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It looks like Eminem and Machine Gun Kelly's beef is still going strong. During Eminem's latest concert in Australia, the rapper called MGK a "c*cksucker."
It all started when Em's fans began chanting for him to play his 2018 diss record, "Killshot." Instead of performing the track however, the Detroit native said: "I would but I don't want to give that cocksucker any more fucking light."
"Make some noise for your f**kin' selves and make nothing for MGK," he added before continuing with his set.
Em's latest comments come months after his feud with MGK exploded in 2018. The beef ignited after Em addressed Machine Gun on his Kamikaze album, which prompted the Houston artist to return with "Rap Devil." Fans thought the beef had died down, but was later resurged with Eminem's "Killshot."
Check out Eminem's latest diss in the video below.
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“I would, but I can’t give that c**ksucker anymore light” 😂
Nicholas Sandmann, the 16-year-old Kentucky teen who went viral after footage showed him wearing a MAGA hat starring at a Native American man, has launched a lawsuit against The Washington Post to the tune of $250 million.
According to reports, Sandmann's lawyers filed a complaint Tuesday (Feb. 19) and argued the newspaper neglected to add context to the video, which resulted in damage to the teen's reputation, as well as him allegedly being bullied and harassed.
"[The Post] intended to harm Nicholas because he was a white, Catholic boy wearing a MAGA hat, and consciously ignored the threats of harm that it knew would inevitably ensue, in favor of its political agenda," the complaint outlines.
Nicholas and veteran Nathan Phillips crossed paths in January at the March For Life protest in Washington, D. C. While at the Lincoln Memorial, Philips was singing and playing a drum after the Indigenous Peoples March. Scenes from the video show teens in the background making tomahawk chopping gestures with their hands as Philips moves through the crowd, as Nicholas is seen smiling directly in his face.
Longer videos, however, provide more background. Black Hebrew Israelites were shouting and a confrontation ensued between Native Americans and tourists. BuzzFeed News spoke with Hunter Hooligan another attendee of the Indigenous People's March and described Nicholas' behavior as "mob mentality."
"What made me feel scared was the mob mentality of the situation," Hooligan said. "That type of tactic of instilling fear and intimidation and overpowering and outnumbering has been a consistent weapon of white supremacy against indigenous people."
The lawsuit claims Nicholas was singled out by the paper's coverage of the incident and was motivated by their own political agenda.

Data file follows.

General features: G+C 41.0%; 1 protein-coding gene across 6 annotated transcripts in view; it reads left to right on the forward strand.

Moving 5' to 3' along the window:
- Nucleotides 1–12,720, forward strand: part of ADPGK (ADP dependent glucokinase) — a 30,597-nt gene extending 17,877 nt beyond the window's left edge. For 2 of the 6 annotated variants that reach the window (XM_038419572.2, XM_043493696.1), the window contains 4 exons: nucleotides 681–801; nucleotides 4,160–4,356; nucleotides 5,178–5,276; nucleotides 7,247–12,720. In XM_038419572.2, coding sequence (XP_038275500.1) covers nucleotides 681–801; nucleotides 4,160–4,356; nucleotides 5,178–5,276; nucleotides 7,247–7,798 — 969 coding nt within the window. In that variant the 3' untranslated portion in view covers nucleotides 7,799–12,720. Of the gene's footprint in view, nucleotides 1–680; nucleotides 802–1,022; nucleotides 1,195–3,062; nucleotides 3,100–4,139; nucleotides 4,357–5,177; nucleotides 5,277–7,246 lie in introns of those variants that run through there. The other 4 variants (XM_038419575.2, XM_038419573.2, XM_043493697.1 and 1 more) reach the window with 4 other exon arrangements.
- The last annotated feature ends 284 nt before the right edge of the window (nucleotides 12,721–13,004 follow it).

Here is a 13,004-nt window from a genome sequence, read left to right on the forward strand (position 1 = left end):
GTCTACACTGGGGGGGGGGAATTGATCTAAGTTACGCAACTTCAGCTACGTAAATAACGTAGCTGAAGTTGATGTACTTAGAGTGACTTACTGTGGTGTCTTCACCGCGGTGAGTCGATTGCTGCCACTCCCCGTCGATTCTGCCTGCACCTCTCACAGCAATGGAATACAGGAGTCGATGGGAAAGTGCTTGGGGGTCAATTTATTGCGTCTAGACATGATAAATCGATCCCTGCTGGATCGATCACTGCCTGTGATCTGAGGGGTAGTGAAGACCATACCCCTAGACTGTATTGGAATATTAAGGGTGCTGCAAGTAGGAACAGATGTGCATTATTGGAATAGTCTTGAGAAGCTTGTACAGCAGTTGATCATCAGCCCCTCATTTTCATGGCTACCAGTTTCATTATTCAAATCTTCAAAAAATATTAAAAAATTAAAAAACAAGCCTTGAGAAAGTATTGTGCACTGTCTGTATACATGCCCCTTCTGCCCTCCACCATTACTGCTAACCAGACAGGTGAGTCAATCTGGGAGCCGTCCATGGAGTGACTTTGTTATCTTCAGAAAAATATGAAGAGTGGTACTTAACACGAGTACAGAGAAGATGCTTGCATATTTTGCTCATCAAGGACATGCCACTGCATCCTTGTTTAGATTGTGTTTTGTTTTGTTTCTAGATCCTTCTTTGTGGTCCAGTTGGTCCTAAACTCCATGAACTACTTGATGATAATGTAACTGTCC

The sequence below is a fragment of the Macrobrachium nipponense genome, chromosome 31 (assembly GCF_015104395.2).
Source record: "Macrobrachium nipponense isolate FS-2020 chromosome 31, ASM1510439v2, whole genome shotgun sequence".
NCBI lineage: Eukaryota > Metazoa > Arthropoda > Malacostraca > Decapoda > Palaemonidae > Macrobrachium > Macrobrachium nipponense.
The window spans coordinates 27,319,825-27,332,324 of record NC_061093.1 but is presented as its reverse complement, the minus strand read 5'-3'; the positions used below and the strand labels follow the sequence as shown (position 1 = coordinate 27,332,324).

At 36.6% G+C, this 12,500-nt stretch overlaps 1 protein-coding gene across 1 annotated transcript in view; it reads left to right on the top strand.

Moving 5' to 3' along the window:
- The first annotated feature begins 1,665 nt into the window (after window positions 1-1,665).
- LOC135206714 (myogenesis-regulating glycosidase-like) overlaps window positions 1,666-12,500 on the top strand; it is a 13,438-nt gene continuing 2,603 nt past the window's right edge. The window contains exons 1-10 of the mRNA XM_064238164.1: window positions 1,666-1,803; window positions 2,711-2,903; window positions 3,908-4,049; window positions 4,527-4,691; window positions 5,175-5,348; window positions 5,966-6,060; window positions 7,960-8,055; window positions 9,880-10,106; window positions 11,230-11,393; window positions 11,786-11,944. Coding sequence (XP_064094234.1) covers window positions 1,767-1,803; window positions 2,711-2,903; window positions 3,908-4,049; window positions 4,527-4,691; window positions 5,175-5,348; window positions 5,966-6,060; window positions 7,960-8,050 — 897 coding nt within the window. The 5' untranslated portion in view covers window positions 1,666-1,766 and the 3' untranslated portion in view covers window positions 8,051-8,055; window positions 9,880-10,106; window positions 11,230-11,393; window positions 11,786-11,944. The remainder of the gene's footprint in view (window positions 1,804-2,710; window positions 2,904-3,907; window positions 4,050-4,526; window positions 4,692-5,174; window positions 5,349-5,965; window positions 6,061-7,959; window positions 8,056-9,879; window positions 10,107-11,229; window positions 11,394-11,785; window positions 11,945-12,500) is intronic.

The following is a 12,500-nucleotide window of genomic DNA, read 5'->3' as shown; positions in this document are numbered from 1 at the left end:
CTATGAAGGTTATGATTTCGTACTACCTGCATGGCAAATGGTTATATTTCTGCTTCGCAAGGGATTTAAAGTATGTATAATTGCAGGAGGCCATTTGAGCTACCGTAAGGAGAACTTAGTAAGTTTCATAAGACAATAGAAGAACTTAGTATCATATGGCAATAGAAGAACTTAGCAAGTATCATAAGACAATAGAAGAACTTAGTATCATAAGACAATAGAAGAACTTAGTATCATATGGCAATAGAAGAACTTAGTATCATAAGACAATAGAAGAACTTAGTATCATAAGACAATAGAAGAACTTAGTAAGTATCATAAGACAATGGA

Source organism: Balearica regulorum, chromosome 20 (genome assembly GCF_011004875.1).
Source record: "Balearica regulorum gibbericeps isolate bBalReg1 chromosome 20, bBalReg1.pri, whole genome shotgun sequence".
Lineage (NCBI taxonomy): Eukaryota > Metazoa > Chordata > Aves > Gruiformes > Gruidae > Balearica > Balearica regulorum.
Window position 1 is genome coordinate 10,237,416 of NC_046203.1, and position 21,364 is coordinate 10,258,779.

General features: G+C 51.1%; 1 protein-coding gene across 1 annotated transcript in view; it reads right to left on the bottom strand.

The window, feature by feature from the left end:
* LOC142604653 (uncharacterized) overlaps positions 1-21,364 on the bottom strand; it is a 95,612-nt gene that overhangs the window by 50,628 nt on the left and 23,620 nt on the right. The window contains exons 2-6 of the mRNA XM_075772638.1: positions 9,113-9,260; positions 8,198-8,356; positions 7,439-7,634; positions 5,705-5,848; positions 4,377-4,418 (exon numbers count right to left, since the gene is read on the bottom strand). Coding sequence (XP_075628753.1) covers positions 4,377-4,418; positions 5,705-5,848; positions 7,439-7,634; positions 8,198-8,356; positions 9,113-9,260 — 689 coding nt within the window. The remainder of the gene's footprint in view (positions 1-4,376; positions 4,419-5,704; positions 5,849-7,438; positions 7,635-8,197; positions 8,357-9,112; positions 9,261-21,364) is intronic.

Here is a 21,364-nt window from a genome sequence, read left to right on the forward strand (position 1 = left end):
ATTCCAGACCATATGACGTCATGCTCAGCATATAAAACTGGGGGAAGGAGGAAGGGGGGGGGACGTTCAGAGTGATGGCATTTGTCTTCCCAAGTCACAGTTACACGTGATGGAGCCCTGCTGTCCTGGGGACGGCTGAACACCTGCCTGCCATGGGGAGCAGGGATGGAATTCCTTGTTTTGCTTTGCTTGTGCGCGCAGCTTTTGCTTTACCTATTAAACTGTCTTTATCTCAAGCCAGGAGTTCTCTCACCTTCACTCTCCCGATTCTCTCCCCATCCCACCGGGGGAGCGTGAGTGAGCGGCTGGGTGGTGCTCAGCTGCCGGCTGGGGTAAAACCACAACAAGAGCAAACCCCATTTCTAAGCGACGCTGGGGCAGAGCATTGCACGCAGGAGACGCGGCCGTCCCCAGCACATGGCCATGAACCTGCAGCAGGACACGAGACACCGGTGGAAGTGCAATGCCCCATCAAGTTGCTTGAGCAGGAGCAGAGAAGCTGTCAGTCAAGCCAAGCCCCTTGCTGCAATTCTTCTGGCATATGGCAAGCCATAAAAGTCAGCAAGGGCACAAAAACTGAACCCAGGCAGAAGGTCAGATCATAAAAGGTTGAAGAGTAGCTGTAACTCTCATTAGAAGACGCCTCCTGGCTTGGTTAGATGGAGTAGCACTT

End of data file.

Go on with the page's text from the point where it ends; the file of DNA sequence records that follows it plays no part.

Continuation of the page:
"The Post must be dealt with the same way every bully is dealt with, and that is hold the bully fully accountable for its wrongdoing in a manner which effectively deters the bully from again bullying other children."
Speaking to Buzzfeed News, The Post is planning to "mount a vigorous defense."
Former President Barack Obama and Golden State Warrior Steph Curry spoke about the importance of creating vulnerable spaces for young boys and men, specifically of color, at the annual My Brother's Keeper summit in Oakland.
“The notion that somehow defining yourself as a man is dependent on, are you able to put somebody else down… able to dominate… that is an old view,” Obama said.
The initiative, which was launched in 2014, is aimed at closing the opportunity gap for boys of color by connecting them with mentors in their desired fields.
Obama, who introduced himself as "Michelle's Husband" and referred to Curry as "Ayesha's Husband," was surrounded on stage by several young men who traveled from Yonkers, New York, Los Angeles, and Nashville.
The former president also spoke on how racism plays a factor in why young men feel the need to use aggression to "prove" themselves.
“Racism historically in this society sends a message that you are ‘less than,’ ” Obama said. “We feel we have to compensate by exaggerating stereotypical ways men are supposed to act. And that’s a trap.”
Along with racism, Obama spoke on how some hip-hop songs perpetuate a negative stereotype of black men as well.
“Ironically, that shows the vulnerability you feel,” Obama said. “If you were very confident about your sexuality, you don’t have to have eight women around you twerking… you seem stressed that you gotta be acting that way.”
“I got one woman who I’m very happy with,” he added."